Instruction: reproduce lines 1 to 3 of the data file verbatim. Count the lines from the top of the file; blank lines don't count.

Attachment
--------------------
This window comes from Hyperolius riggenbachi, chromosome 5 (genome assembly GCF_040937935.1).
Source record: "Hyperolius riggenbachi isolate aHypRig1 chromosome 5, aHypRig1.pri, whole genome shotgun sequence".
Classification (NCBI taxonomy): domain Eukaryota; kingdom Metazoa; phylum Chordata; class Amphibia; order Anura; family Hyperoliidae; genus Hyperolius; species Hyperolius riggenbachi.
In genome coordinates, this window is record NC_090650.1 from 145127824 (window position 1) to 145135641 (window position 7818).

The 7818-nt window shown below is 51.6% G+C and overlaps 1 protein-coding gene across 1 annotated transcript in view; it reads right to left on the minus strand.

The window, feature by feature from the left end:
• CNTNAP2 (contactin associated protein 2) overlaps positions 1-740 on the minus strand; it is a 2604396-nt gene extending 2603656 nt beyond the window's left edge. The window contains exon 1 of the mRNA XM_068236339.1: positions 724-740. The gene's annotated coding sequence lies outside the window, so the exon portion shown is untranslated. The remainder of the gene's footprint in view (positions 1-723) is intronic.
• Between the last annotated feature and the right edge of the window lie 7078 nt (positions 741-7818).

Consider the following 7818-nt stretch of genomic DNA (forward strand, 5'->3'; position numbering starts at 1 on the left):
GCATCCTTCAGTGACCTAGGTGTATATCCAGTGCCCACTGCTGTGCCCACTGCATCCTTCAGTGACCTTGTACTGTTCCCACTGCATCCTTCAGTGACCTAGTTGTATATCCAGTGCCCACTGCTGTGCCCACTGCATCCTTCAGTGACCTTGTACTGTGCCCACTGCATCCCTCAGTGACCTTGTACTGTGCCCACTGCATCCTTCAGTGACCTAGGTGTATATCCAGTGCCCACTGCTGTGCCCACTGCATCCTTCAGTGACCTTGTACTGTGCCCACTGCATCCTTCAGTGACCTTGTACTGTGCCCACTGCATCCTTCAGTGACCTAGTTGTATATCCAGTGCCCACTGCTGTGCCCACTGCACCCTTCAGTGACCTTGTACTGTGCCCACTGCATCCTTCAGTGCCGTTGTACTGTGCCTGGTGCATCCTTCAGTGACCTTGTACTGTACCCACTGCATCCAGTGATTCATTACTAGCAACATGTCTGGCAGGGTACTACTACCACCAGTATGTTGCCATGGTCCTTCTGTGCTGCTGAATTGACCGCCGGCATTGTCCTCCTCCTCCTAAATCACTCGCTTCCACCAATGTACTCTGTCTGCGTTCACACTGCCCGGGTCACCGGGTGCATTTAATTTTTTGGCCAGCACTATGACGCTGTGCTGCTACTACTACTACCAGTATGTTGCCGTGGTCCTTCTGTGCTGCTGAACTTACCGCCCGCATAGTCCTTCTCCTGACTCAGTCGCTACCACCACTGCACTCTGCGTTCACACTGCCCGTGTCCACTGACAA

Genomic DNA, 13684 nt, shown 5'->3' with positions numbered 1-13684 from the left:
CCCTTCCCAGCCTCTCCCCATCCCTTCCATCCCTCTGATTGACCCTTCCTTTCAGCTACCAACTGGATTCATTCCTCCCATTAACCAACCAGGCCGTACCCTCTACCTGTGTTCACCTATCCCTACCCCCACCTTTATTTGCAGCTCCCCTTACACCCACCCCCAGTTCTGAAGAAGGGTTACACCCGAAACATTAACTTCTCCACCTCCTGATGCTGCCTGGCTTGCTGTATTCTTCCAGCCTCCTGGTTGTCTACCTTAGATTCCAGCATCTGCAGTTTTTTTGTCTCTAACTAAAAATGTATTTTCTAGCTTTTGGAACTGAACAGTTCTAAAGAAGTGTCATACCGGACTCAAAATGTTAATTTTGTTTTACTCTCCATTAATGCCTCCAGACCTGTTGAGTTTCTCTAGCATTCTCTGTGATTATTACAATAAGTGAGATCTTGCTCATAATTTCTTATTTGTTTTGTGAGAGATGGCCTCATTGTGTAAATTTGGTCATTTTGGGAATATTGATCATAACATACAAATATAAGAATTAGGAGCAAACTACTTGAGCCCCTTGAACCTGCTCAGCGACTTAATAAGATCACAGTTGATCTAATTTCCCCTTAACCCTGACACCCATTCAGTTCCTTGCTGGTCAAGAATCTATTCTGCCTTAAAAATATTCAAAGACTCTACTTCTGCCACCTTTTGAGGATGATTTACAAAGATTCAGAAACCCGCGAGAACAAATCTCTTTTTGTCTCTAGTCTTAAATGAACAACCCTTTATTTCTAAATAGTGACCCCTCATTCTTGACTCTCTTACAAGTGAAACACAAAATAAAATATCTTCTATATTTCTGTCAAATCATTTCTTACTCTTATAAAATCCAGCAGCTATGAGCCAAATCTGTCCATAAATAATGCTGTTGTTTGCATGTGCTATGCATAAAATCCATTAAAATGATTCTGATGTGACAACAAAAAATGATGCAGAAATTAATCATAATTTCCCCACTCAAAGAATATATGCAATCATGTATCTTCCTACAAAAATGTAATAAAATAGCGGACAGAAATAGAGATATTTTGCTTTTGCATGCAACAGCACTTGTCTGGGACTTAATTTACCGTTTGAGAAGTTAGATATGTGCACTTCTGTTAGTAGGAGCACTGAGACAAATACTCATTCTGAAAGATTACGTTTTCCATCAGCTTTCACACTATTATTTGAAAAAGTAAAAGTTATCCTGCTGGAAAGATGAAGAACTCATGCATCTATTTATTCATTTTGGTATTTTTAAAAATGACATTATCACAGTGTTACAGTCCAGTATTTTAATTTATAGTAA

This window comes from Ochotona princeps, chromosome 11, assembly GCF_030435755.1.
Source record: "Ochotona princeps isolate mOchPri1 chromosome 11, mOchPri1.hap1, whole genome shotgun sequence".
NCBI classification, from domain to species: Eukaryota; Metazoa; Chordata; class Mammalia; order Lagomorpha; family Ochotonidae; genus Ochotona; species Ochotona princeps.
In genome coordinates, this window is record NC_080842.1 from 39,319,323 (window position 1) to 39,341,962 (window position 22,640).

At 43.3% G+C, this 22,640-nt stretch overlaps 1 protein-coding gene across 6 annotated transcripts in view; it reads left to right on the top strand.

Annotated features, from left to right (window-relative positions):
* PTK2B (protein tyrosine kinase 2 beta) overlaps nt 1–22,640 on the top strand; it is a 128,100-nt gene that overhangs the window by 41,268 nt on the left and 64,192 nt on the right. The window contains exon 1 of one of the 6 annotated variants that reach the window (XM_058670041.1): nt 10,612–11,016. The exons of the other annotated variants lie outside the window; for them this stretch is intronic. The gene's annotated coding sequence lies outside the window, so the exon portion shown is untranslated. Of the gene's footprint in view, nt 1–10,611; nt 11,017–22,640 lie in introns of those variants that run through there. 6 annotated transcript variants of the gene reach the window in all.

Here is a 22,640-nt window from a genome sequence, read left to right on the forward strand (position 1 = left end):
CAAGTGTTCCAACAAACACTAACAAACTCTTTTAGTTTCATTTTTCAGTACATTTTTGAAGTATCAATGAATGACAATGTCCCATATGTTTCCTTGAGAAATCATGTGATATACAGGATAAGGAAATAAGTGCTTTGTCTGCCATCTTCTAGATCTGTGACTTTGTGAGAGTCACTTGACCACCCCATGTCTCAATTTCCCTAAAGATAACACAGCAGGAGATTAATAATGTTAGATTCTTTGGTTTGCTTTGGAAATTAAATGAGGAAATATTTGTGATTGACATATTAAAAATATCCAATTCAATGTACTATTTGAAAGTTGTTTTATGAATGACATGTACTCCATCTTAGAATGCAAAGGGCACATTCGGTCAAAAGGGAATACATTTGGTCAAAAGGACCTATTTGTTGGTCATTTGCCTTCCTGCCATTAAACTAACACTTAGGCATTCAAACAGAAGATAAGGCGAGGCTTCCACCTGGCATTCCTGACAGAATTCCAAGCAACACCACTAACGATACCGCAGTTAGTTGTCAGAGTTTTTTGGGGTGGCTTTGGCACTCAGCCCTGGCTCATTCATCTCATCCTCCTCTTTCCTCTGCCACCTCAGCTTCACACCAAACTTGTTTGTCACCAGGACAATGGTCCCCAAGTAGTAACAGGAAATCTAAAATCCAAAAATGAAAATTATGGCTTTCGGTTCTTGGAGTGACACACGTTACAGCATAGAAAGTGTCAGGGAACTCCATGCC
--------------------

This window comes from Hyperolius riggenbachi, chromosome 5 (genome assembly GCF_040937935.1).
Source record: "Hyperolius riggenbachi isolate aHypRig1 chromosome 5, aHypRig1.pri, whole genome shotgun sequence".
Classification (NCBI taxonomy): domain Eukaryota; kingdom Metazoa; phylum Chordata; class Amphibia; order Anura; family Hyperoliidae; genus Hyperolius; species Hyperolius riggenbachi.